Peter Sigrist comments on the plans to build 500 homes in Walthamstow town centre
William Morris once asked: “What kind of building is worth protecting?”
His answer to this question was vague enough to leave room for lively debate. He said: “Anything which can be looked on as artistic, picturesque, historical, antique, or substantial; any work, in short, over which educated, artistic people would think it worthwhile to argue at all.”
So here we are, arguing about The Mall in Walthamstow. Morris wrote his words in his manifesto for the Society for the Protection of Ancient Buildings. This was a cause he felt passionately about, not because he believed all ancient buildings were worth preserving, but because he was appalled at what too often went for ‘conservation’ in the 1870s.
Of many conservators of the day, he wrote acerbically: “The very nature of their task compels them to destroy something and to supply the gap by imagining what the earlier builders should or might have done.”
You see, Morris believed a building should stand before a conservationist on its merits as it was designed by the architect, not as it is interpreted by later defenders. And if a building “has become inconvenient for its present use,” well, instructed Morris: “Raise another building rather than alter or enlarge the old one.”
What would this William Morris have made of the dilapidated town square at the top of Selborne Walk, so unlovingly designed in the 1980s and now struggling to meet the needs of today’s families, children and teens? This is a square designed for leaving, not arriving.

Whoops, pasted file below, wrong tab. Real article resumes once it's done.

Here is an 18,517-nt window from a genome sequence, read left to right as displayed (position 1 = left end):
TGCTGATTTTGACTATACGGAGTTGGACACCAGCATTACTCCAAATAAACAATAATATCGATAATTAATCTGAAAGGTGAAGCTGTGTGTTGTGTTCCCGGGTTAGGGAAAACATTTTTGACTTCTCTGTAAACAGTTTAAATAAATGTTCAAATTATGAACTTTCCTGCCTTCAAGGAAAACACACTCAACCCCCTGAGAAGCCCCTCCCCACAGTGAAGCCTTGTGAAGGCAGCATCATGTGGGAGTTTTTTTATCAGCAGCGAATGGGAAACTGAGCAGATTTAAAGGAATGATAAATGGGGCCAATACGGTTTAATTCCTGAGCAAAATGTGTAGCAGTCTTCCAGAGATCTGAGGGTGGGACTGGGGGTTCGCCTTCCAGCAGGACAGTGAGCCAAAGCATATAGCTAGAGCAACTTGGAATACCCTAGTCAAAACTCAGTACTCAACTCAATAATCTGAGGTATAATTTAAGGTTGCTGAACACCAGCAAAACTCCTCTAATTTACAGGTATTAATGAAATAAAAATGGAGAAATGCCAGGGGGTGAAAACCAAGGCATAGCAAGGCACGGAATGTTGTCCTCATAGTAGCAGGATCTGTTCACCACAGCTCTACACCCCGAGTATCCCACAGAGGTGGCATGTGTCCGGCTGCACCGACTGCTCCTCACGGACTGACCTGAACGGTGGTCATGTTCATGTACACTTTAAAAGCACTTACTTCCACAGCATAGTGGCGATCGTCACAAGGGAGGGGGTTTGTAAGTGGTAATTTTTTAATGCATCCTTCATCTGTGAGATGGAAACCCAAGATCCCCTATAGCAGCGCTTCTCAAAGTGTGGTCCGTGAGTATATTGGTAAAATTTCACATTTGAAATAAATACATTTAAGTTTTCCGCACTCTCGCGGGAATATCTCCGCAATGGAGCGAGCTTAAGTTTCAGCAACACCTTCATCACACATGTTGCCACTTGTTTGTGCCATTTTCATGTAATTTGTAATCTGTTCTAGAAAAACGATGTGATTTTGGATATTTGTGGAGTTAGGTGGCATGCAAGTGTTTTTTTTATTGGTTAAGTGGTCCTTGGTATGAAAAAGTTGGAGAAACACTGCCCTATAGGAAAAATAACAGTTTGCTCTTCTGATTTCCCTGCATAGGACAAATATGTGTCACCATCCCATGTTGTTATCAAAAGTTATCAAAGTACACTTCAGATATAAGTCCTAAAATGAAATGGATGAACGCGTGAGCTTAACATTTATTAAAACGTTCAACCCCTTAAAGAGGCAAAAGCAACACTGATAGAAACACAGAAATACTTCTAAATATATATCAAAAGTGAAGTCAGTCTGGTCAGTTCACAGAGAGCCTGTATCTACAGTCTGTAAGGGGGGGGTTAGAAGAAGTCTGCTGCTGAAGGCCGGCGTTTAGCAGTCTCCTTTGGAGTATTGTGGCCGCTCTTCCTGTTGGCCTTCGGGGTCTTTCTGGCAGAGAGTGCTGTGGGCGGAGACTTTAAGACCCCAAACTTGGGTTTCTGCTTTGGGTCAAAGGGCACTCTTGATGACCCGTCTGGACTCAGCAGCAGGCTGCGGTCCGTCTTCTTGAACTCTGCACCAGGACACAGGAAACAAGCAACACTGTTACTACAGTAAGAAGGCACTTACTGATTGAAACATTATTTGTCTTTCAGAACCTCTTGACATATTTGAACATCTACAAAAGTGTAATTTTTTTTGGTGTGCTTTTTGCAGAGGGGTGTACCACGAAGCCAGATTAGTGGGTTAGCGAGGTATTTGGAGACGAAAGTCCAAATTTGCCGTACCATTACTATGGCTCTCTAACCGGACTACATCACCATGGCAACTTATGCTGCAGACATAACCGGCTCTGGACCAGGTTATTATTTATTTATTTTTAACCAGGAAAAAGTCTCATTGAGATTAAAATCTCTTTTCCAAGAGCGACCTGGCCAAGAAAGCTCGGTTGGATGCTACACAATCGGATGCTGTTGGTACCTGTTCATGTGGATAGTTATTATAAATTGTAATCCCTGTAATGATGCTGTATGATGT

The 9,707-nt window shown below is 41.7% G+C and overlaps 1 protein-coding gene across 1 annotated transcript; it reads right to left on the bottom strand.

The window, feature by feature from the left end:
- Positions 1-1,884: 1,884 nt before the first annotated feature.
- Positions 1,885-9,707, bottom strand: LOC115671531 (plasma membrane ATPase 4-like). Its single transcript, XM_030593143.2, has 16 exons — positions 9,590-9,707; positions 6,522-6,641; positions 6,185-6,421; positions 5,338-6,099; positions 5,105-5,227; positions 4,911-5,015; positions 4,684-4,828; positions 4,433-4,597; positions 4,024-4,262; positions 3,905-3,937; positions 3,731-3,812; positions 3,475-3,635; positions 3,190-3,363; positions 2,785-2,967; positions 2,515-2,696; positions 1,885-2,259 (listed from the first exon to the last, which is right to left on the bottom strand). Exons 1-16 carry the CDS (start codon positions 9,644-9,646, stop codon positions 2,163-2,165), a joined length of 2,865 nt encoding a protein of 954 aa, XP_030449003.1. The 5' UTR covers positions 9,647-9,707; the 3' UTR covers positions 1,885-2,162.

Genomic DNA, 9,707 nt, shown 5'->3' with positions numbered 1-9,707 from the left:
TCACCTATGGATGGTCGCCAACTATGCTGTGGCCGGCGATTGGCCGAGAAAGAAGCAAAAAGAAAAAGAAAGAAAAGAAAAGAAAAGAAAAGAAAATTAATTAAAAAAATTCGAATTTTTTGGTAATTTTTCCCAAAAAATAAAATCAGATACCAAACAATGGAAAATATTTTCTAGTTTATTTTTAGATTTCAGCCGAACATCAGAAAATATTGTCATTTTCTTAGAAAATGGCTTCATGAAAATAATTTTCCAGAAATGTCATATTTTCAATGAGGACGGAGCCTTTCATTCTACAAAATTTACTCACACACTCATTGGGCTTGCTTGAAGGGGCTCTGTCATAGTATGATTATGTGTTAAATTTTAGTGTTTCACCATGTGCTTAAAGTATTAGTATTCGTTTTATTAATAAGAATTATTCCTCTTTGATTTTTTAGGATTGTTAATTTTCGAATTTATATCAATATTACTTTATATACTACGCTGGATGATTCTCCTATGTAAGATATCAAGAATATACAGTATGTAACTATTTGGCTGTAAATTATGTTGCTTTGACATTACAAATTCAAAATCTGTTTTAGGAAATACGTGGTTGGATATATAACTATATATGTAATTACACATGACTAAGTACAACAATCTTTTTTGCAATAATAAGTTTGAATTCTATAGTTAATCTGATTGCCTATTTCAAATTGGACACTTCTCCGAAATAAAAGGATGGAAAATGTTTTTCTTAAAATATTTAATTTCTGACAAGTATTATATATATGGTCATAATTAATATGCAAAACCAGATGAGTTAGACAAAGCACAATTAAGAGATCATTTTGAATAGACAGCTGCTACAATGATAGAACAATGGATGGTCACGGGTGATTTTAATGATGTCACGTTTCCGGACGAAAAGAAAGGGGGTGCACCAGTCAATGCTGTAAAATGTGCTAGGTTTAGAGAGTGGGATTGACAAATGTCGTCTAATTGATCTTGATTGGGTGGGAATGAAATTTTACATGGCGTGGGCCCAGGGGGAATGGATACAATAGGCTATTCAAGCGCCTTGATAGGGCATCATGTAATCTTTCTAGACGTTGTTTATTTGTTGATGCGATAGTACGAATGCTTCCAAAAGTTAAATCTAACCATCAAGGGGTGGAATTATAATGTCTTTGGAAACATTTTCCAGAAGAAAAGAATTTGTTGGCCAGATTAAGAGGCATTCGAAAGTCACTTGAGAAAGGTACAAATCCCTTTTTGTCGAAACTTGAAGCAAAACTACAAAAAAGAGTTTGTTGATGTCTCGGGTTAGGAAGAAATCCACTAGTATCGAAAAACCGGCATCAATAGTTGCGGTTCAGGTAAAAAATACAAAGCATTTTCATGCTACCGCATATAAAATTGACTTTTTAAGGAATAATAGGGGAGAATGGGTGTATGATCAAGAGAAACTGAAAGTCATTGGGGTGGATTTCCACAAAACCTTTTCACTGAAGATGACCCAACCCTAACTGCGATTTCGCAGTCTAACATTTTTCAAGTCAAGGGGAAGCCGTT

To Morris, the answer would have been clear: “Raise another building!”
This is the spirit of renewal that has characterised Walthamstow since Morris’s day and before. This little corner of London has changed constantly since my grandfather was born and lived here (in Essex) before the Second World War, and will continue to shape-shift as it attracts new migrants from further down the Victoria Line, as well as from the wider world.
The town square development currently proposed for this space needs to demonstrate it meets the needs of local people. It must incorporate the demands that trees are protected. It is absolutely essential that the developers do not shirk their duty to meet targets set by the current Mayor of London, that 35 percent of new homes are “genuinely affordable”. If developers Capital and Regional shy away from that commitment, given the obvious gains they stand to make on private and commercial rent, local people should protest, and loudly.
But if the plans meet the needs of the local community, the scheme should be embraced, not lamented. The development must meet the needs of local people, but this includes those people who have not yet moved here. These are people who will join our wonderful and diverse Walthamstow family when they move into the new homes built on the site. People from all walks of life should be welcome here, to live, work, shop, and play together.
That’s the welcoming spirit of Walthamstow. It’s a spirit I feel confident would have been applauded by William Morris and it’s this spirit, not the dirty old town square, that deserves conserving.
The public consultation on plans for The Mall in Walthamstow town centre has been extended until October. To take part quote reference number 171355:
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